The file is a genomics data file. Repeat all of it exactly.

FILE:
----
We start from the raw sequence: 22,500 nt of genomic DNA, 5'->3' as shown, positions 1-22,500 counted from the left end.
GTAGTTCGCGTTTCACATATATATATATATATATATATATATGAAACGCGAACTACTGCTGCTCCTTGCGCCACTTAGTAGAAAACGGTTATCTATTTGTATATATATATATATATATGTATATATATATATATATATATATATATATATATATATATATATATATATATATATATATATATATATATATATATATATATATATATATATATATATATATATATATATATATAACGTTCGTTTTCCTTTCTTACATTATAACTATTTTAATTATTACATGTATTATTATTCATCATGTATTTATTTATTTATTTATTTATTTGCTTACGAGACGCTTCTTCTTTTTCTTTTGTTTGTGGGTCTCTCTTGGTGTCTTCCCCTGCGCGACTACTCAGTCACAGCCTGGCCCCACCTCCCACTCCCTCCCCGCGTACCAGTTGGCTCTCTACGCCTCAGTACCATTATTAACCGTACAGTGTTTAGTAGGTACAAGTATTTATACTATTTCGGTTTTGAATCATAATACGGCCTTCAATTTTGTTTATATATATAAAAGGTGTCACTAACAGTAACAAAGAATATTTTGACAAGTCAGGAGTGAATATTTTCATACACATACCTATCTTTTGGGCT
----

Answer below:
We start from the raw sequence: 22,500 nt of genomic DNA, 5'->3' as shown, positions 1-22,500 counted from the left end.
GTAGTTCGCGTTTCACATATATATATATATATATATATATATGAAACGCGAACTACTGCTGCTCCTTGCGCCACTTAGTAGAAAACGGTTATCTATTTGTATATATATATATATATATGTATATATATATATATATATATATATATATATATATATATATATATATATATATATATATATATATATATATATATATATATATATATATATATATATATATATATATATATATAACGTTCGTTTTCCTTTCTTACATTATAACTATTTTAATTATTACATGTATTATTATTCATCATGTATTTATTTATTTATTTATTTATTTGCTTACGAGACGCTTCTTCTTTTTCTTTTGTTTGTGGGTCTCTCTTGGTGTCTTCCCCTGCGCGACTACTCAGTCACAGCCTGGCCCCACCTCCCACTCCCTCCCCGCGTACCAGTTGGCTCTCTACGCCTCAGTACCATTATTAACCGTACAGTGTTTAGTAGGTACAAGTATTTATACTATTTCGGTTTTGAATCATAATACGGCCTTCAATTTTGTTTATATATATAAAAGGTGTCACTAACAGTAACAAAGAATATTTTGACAAGTCAGGAGTGAATATTTTCATACACATACCTATCTTTTGGGCT